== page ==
2012 was a banner year for EnviroReporter.com’s in-depth investigations of Fukushima, Rocketdyne, Runkle Canyon, fracking, perchlorate and a host of controversial environmental issues. New Media technology helped propel site’s coverage to new levels of investigative journalism excellence as scandal after scandal are exposed by the multi-award winning news website.
Fracking Chemical Cocktail heats up the Third Annual Toxies Awards for Bad Chemical Actors at the Silent Movie Theatre in Hollywood where the worst of the worst chemicals are honored for the harm they do to the environment. With new toxins to dishonor for the deadly work, the Toxies come through with a wild and wicked show that has to be the dirtiest awards celebration in Tinseltown.
EnviroReporter.com wins First Place for “Website – News Organization – Exclusive to the Internet” at the 54th Annual Southern California Journalism Awards Gala Dinner was held at the Biltmore Hotel in downtown Los Angeles June 24, 2012. The win for the website is a strong affirmation that our coverage of the ongoing Fukushima meltdowns is valued by alternative and mainstream media. The team of Denise Anne Duffield and Michael Collins, who serve as editor and reporter respectively for the website, also placed in the competition for Online Journalist of the Year and Online Investigative series also for their radiation contamination in North America work.
Even the multiple meltdowns and melt-throughs in Japan at the worst nuclear reactor disaster in history can’t crimp the style of the Second Annual Toxies Red Carpet Awards for Bad Actor Chemicals taking place at the Egyptian Theatre in Hollywood California June 16, 2011 at 4 pm and is also streaming live on the Toxies website. This reporter’s favorite Toxie remains the silver siren with rocket booster boots named Perchlorate which has impacted water supplies in 43 states including California where millions drink this toxic rocket fuel oxidizer. Perchlorate the foxy Toxie redefines what it means to be bad.
EnviroReporter.com celebrates its Five Year Anniversary by looking at the beginnings of this investigative reporting and where its headed as we confront the reality of multiple meltdowns an ocean away and a government that assures the public there is no chance for radioactive exposure. Despite the grim outlook, miracles do happen, and the accomplishments of this website, totally $6 billion in saved land because of toxic contamination issues.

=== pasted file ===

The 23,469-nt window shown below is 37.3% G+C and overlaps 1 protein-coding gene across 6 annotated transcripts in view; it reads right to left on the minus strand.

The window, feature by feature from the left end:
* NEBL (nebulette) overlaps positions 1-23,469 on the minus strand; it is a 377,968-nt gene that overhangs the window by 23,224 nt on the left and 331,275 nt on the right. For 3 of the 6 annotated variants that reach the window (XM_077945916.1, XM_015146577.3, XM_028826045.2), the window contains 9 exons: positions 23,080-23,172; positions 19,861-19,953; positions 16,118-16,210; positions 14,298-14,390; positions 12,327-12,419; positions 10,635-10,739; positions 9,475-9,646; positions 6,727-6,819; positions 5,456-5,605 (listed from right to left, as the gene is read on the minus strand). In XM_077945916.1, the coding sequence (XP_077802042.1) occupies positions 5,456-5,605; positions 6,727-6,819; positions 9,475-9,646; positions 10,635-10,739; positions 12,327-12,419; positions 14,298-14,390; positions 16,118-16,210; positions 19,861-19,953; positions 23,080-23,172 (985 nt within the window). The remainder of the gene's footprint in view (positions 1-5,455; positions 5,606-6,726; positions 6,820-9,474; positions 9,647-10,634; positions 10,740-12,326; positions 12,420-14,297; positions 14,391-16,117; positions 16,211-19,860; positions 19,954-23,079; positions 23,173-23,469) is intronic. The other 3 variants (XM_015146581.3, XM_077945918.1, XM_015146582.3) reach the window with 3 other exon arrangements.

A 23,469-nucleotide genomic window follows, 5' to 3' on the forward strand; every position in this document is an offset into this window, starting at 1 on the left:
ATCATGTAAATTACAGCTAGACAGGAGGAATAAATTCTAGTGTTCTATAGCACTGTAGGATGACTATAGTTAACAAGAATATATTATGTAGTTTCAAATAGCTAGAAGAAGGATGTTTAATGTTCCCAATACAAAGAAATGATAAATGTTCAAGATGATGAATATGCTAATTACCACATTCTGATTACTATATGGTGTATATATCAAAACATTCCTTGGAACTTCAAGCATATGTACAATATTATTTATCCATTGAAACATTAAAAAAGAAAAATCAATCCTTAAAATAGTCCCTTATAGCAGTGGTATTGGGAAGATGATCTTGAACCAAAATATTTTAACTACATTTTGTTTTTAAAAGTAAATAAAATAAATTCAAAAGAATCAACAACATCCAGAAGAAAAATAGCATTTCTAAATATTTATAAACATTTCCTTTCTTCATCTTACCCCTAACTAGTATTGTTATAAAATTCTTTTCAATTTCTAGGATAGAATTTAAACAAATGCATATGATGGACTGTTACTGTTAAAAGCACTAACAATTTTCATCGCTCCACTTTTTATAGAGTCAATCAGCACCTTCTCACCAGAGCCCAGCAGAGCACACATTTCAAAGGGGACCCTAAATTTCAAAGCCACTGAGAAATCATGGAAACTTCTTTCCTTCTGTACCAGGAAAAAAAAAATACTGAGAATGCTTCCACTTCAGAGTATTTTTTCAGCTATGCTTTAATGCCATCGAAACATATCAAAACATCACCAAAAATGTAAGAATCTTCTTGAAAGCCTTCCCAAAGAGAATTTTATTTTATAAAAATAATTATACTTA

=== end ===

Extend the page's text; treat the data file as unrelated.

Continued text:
Deputy Editor, News of LA Weekly Jill Stewart surprises Michael Collins and EnviroReporter.com‘s editor Denise Duffield with word that our environmental exposés in the paper had made the finals in the AltWeekly Awards 2010 held by the Association of Alternative Newsweeklies to be awarded July 16 in Toronto, Canada. Collins’ exposes on pollution hotspots Rocketdyne, Runkle Canyon, Corporate Pointe and the Brentwood nuclear dump resonate with the judges thanks in large part to these two delightful dynamos.
Soldiers’ tombstones are emerging from the muck of a biomedical nuclear and chemical dump on the Department of Veterans Affairs grounds in Brentwood, California. The VA says its long-promised $1 million investigation of the dump is still on yet it hasn’t noticed the gravestones. The dump is far larger than previously known. Adjacent Brentwood School’s athletic fields may have been impacted with heavy metal contamination with football field reportedly built over trench of syringes. School denies all and VA isn’t talking to LA Weekly or EnviroReporter.com.
Yesterday, the Los Angeles Area Disarmament Coalition held an event to commemorate the 64th anniversary of the atomic bombing of Hiroshima and Nagasaki. The event began with a service at the Higashi Honganji Buddhist Temple in Little Tokyo, which was followed by a “mindful walk” to City Hall.
It is beyond me how the New York Times could short-shrift this weapons-grade uranium hot news angle. The article practically presented an atomic physics lesson in how this cardiac drug is produced but glanced over the fact that in order to make the stuff, the whole world is put further at risk of nuclear proliferation.
Denise Anne Duffield, my multi-award-winning website designer, editor and better half, pulls out all the stops in this redesign which now features a blog, posts with comments, an RSS feed, and easy ways to share articles with others via e-mail and social bookmarking sites.
Environmental investigations can take a lot of time and are arduous to research, write and produce. We call it “the slog.” There are times that are especially trying like getting Version 2 of EnviroReporter.com up and running properly. It’s just at times like these that kind words remind Denise Anne and I why we do what we do. And now that we are in our eleventh year reporting on the lab, it also reminded us never to take any complements too seriously.